Robert Mitchum
 

1917-1997. Mitchum spent his early life as an adventurer who by the age of 14 was charged with vagrancy and sentenced to a Georgia chain gang, from which he escaped. He discovered a penchant for acting when he moved to California; and in 1943, his first year in films, he appeared in 18 movies. By 1945, Mitchum recieved an Oscar® nomination as best supporting actor for his work in THE STORY OF G.I. JOE. He then went on to become a tough guy of the first degree, finding a home in the film noirs of the '40s and '50s. (Martin Scorsese has been quoted as saying, "Mitchum was film noir.") Despite a brief prison term for marijuana usage in 1949, which seemed to enhance rather than diminish his "bad boy" appeal, Mitchum remained a major star, making films right up until his death in 1997.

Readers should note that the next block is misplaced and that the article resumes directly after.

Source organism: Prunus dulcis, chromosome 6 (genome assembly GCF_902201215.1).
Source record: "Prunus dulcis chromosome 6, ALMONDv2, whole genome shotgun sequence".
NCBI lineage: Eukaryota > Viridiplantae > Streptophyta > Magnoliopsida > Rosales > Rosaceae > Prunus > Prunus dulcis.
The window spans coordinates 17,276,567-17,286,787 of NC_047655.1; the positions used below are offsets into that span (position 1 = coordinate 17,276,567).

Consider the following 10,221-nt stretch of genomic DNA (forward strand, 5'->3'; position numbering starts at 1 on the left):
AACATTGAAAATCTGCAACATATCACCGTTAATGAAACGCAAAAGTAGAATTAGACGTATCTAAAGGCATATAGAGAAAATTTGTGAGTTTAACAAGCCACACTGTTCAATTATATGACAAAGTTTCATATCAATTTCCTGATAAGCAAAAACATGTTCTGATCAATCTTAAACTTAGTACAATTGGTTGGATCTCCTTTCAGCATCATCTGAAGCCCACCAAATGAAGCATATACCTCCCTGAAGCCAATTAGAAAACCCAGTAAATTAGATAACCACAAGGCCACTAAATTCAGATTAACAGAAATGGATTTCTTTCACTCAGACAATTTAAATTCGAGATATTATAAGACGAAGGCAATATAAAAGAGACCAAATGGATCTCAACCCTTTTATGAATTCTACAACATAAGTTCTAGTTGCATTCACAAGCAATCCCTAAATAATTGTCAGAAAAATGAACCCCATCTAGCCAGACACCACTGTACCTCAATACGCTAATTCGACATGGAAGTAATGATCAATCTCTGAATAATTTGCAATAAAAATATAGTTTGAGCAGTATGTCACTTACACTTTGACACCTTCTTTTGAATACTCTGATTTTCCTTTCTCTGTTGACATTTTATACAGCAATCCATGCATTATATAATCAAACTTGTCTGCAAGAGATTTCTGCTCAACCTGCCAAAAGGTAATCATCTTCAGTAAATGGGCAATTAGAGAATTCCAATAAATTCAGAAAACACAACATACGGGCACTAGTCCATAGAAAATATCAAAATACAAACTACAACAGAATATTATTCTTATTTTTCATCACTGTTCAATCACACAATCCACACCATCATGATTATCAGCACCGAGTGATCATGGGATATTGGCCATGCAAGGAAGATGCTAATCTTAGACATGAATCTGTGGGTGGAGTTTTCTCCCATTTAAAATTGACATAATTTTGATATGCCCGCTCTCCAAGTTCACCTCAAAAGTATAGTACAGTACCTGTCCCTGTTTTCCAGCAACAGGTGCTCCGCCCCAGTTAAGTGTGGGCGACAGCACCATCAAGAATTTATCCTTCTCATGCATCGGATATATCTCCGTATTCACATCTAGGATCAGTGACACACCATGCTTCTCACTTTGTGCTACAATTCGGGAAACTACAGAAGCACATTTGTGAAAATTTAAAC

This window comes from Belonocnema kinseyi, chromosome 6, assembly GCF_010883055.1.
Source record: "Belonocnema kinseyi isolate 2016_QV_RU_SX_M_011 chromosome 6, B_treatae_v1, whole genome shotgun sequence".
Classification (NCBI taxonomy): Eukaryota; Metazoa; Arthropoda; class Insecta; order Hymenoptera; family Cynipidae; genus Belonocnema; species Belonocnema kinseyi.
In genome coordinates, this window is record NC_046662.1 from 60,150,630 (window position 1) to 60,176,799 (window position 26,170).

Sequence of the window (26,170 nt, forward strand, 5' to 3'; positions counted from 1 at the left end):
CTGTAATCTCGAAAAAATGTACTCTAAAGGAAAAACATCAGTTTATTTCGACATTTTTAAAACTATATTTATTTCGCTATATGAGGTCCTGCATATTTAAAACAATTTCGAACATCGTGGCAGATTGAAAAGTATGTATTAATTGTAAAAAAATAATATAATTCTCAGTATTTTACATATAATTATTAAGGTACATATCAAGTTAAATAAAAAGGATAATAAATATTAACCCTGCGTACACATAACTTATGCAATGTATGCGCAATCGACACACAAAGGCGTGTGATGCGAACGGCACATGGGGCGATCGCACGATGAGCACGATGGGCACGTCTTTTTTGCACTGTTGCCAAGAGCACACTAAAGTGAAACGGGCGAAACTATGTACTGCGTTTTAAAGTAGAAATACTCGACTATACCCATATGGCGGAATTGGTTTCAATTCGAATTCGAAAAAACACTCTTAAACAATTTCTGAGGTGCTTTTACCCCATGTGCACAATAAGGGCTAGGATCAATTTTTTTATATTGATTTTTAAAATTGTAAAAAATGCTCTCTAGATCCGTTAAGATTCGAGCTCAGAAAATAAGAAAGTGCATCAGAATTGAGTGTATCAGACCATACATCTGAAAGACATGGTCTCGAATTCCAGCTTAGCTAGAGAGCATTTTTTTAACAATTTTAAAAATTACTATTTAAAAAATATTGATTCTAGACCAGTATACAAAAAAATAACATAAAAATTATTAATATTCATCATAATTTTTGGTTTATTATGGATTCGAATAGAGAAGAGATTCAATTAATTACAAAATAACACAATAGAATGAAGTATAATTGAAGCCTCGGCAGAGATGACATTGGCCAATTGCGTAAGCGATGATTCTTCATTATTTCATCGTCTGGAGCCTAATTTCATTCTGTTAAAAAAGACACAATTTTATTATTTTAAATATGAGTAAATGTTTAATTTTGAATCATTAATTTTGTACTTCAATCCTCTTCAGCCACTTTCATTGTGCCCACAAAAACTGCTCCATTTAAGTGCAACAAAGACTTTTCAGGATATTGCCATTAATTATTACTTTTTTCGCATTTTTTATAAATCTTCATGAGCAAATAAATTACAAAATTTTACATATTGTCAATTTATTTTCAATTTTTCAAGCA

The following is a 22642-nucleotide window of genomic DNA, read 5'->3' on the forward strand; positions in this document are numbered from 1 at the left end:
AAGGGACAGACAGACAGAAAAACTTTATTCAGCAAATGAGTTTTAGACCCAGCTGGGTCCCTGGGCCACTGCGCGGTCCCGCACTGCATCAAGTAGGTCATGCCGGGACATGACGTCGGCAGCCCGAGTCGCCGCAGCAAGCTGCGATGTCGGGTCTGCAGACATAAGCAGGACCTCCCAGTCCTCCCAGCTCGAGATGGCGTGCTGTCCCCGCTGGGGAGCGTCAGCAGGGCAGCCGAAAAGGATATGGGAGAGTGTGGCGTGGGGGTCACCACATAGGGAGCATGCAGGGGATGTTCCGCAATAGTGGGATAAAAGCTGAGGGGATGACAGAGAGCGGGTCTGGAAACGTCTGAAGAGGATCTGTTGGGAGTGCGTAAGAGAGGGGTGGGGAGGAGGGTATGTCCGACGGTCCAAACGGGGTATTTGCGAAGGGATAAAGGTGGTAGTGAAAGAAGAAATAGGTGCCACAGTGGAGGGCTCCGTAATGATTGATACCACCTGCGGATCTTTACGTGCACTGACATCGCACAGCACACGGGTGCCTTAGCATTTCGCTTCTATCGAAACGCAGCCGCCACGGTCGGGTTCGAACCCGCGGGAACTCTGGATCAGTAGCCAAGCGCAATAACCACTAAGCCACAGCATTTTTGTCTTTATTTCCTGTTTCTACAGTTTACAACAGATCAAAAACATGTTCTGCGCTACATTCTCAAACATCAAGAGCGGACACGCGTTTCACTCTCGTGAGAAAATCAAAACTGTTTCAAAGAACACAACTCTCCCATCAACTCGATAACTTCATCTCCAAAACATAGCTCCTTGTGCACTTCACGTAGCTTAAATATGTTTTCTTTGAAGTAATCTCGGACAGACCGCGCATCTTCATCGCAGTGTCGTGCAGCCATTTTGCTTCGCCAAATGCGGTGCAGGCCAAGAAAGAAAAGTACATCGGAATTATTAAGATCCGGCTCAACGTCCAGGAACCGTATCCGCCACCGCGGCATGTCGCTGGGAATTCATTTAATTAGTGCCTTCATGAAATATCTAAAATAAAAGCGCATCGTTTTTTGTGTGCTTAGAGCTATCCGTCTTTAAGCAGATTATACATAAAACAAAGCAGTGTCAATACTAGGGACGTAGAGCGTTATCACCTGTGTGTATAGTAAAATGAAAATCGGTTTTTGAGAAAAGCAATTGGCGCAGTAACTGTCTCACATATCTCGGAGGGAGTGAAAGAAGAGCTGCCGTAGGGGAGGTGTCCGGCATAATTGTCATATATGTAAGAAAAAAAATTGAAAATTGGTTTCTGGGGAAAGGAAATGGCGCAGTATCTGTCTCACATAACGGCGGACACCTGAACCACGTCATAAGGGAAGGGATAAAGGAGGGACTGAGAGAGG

Biography
Film Credits